Over the past 7 years, Australian duo B-Film Etc. has shown their versatility and innovativeness melding indie-rock, folk, alternative rock and indie-pop into a single sound – talk about genre-bending! We had a chance to speak with the twosome about their latest album Maybe In The Next One, giving advice and future plans.
Can you tell us the backstory to Maybe In The Next One?
We released our fifth album in June last year and began writing new songs immediately following that release. There was definitely a greater emphasis on lyrical concepts and natural sounds when writing began (compared with other releases) and this seems to be the trajectory that we’ve been on since our fourth LP gradually getting more and more organic. The emphasis on narratives seems to have stemmed from my attempts at short-story writing, and I (Paul) wove many ideas from these stories into songs on the album.
In terms of the themes, I guess I’ve just been struck by the rapid shift in culture and social norms that’s taken place over the past 5 to 10 years. Working as a high school English and History teacher in a fairly difficult school, you see the most obvious manifestations of these changes in people that are the most vulnerable to them: teenagers. Many will argue that each generation thinks the one that follows is spoiled, obnoxious and fundamentally alien. I’m not sure about the first two points, but I think technology and social media, in particular, has certainly changed the cognitive development and behaviour of those who’ve never experienced life without a smartphone.
What was the writing and recording process like for the album?
Slow going. You’d think that by stripping the sound down it would take less time to record songs. This wasn’t the case. We were fairly hung up on performance and getting whole takes. We didn’t want to have to do a lot of editing. I (Paul) don’t really like heavily processed sounds; I much prefer the natural sound of an instrument, recorded with a microphone in a room. I like natural reverberations and the ambient qualities that come with these. Therefore, we had to do many, many takes until we captured performances that were deemed good enough.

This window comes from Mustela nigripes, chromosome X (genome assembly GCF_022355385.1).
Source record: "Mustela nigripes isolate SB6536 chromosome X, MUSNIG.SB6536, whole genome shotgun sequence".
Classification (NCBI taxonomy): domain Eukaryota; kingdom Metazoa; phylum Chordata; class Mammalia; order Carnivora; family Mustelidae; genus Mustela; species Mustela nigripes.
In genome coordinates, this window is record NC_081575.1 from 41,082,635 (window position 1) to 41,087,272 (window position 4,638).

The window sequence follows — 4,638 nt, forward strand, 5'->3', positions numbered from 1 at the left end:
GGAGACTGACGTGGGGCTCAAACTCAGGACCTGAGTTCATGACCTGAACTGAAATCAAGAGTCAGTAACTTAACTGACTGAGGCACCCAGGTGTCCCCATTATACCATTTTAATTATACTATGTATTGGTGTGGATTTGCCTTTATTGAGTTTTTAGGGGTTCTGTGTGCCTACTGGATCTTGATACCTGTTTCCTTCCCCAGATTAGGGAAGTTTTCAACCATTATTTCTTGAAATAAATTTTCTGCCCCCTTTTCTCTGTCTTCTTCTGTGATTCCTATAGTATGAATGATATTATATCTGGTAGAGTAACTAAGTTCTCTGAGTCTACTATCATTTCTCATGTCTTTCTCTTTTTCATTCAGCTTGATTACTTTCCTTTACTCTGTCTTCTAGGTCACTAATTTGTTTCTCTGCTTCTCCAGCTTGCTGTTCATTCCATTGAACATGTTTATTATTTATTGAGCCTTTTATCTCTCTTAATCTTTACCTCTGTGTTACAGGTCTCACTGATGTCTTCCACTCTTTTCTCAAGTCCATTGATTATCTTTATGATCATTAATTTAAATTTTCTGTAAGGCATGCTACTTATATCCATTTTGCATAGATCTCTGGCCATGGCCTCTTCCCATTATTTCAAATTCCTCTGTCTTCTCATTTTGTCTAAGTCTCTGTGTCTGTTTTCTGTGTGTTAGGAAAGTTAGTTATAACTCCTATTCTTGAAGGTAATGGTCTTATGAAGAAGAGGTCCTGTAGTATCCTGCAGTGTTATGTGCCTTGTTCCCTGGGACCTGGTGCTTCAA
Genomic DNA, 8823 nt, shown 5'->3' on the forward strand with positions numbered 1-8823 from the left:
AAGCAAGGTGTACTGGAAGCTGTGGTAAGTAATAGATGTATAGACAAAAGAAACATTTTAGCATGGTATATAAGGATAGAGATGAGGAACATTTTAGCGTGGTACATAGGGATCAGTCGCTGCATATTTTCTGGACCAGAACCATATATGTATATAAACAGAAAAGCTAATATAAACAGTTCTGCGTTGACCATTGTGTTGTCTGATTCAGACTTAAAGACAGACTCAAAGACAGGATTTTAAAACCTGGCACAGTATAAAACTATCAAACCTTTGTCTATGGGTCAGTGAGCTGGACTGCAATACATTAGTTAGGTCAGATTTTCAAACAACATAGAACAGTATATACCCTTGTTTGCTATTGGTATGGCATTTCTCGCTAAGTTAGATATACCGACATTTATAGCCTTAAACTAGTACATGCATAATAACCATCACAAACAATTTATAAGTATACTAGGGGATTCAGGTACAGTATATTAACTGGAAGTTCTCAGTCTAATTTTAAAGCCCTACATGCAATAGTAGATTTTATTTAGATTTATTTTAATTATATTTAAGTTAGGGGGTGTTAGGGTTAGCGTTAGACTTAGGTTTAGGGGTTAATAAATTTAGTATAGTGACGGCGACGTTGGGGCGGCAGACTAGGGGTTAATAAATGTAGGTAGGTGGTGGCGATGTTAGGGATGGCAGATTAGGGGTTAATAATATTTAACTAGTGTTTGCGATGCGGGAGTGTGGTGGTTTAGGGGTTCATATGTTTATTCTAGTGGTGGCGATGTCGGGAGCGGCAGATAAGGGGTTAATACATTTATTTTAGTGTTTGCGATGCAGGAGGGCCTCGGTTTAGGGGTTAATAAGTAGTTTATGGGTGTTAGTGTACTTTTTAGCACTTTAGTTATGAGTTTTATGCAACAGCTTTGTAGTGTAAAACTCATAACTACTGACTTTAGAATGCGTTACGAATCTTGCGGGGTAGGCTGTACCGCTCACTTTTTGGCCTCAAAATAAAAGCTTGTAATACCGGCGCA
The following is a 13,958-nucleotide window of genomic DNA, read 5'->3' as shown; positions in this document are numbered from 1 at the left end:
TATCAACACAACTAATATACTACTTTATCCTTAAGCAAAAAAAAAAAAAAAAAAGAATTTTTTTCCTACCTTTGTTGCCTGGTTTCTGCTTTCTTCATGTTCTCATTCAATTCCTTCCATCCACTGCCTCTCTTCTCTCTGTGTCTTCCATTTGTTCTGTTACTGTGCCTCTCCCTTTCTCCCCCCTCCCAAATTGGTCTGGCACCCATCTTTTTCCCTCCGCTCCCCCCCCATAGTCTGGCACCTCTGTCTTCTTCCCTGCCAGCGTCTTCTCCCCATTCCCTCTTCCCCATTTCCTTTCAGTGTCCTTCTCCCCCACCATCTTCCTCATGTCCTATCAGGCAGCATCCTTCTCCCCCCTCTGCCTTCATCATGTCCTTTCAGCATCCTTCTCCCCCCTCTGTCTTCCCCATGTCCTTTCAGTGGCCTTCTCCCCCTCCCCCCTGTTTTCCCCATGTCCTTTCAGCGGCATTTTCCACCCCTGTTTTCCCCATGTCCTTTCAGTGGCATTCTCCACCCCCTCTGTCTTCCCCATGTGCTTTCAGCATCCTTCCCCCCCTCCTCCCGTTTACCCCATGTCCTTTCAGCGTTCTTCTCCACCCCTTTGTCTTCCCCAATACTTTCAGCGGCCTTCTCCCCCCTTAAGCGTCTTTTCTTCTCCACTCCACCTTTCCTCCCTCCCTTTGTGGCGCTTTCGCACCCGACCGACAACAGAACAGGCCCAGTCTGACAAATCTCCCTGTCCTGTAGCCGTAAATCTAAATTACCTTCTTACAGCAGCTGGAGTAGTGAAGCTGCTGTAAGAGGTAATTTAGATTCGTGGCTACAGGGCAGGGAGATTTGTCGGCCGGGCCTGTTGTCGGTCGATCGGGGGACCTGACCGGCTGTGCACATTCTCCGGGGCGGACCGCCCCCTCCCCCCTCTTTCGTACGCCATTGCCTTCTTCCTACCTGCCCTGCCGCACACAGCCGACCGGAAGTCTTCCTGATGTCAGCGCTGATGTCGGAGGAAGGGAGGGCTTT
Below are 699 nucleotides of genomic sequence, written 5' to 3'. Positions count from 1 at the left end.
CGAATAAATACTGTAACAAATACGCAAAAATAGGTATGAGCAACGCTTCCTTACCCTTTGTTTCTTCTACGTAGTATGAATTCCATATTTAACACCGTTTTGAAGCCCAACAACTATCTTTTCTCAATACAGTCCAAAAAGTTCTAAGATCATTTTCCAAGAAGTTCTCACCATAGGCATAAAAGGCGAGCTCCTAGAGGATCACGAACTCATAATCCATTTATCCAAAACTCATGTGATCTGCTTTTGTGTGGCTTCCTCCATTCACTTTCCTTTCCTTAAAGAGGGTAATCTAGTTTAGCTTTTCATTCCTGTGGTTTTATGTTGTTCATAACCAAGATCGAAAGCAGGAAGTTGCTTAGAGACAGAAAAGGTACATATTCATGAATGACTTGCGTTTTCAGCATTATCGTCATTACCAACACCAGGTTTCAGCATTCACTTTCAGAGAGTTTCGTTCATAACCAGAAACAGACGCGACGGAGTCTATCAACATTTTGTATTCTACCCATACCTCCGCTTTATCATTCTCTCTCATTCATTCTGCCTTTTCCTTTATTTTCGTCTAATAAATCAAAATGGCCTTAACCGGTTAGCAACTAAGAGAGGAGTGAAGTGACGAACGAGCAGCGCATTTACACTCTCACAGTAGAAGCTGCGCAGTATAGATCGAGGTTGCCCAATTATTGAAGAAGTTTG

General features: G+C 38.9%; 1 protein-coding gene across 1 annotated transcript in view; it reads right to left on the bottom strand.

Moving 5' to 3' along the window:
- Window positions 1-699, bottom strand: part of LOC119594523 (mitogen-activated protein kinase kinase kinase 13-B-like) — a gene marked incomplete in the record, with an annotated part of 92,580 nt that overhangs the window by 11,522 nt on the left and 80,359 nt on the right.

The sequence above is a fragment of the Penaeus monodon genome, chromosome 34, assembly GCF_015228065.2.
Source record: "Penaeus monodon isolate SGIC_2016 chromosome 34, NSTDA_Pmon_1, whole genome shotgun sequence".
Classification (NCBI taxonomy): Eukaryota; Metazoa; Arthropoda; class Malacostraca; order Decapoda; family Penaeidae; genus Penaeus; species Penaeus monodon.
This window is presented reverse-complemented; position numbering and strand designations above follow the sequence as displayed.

If you could change anything about the album what would it be and why?
I don’t know if I could single one thing out, but it would be nice to have a producer to work with at times. Just someone with a fresh set of ears who knows audio and who can problem solve in a timely manner.
What challenges did you face when producing the album?
We live on the second floor and we have neighbours directly below us, so playing drums is always a stressful experience. Because of this, I tend to only get one take on the drums as we don’t want our neighbours to hate us too much.
Do you have a favourite track?
We both like ‘Butterfly Clip’.
What advice would you give emerging artists who are looking to enter the music industry?
Make friends. In order to build momentum for your band, you need people around you – a “scene”, if you will. You can do this by avoiding the tendency to become clique-y or tribal in your devotion to a genre. That doesn’t mean that you have to be insincere in your support of the people making music around you, but recognise that they, just like you, are musicians who are developing their craft. Relative to the rest of the population, your passions are very, very similar and this should be something that bonds you rather than divides.
How would you describe your music?
I guess you could describe it as a raw and amateurish kind of pop. I think of it as bedroom rock, slacker rock or lo-fi, but those genre labels mean very different things to different people – as we’ve found out while trying to promote this record. I’ve noticed that bedroom pop/rock seems to mean disco with a bit of fuzz to many people. I tend to think that if you’ve programmed 95% of the instrumentation on a record, then it’s not really “bedroom” pop – but that’s just me.
Do you have any future plans?
We’re planning to release some singles, B-sides, covers and even some of our more warts and all recordings within the next few months. But other than that, we’ll just continue to write and record music for the foreseeable future. It’s difficult to do anything else at the moment.